CTC receives patent for object-oriented programmable controller
Control Technology Corporation (CTC), originator of Quickstep State Language for integrated machine control, recently received a patent for an object-oriented programmable controller. CTC's patented technology is a technique for encapsulating the principal parts of an automated machine in objects, and providing each object with a series of actions for controlling it.
Hopkinton, Mass. — Control Technology Corporation (CTC), originator of Quickstep State Language for integrated machine control, recently received a patent for an object-oriented programmable controller. CTC's patented technology is a technique for encapsulating the principal parts of an automated machine in objects, and providing each object with a series of actions for controlling it. The result is a simplified programming environment with benefits, such as maintainability, reuse of software, and the ability to achieve a common understanding among users in a manufacturing facility.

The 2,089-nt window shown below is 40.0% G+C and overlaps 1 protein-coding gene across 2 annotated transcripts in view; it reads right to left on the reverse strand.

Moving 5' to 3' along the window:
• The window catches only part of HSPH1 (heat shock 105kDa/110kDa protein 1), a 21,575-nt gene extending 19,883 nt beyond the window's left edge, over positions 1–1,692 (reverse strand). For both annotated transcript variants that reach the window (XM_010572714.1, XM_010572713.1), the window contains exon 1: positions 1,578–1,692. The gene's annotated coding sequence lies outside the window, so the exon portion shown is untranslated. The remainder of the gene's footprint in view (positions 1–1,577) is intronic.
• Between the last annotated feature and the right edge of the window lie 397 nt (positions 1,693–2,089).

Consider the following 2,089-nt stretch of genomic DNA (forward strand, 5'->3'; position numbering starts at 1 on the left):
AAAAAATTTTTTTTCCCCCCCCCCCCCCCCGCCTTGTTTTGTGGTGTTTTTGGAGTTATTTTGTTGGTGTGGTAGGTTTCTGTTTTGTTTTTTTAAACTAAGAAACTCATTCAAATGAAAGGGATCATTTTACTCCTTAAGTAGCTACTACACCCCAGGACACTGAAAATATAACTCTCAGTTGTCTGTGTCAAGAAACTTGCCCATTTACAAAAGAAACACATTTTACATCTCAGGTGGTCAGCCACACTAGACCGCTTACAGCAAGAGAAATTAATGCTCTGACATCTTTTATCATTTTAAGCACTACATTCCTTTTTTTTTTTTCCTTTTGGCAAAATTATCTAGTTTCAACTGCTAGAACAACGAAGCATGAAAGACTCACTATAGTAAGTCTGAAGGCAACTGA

Object-oriented programming is systematic coding that enables control programmers to define devices in the software and encapsulate each device with its own actions and characteristics. These encapsulated devices are objects that, once created, can be reused as modular blocks in other parts of the program
By defining a control strategy as a hierarchy of devices, each with its own set of attributes, object-oriented code is built in the same way as the machine works, not the way traditional code is written. This makes it easier for engineers to design a control strategy that will work in tandem with the machine. Because these programs are built with a more compact, associative structure, where a device's attributes are encapsulated with it, the code is easier to understand, maintain, and debug by all project team members. The engineer can easily find devices that need to be worked on in the code, and focus on the details of each device independent of the rest of the system.
Objects may also be programmed with an "understanding" of their operational limits. Any object that violates user-defined limits can generate an alarm and/or automatic remedial action. For more information, visit www.control.com or www.controleng.com/freeinfo .
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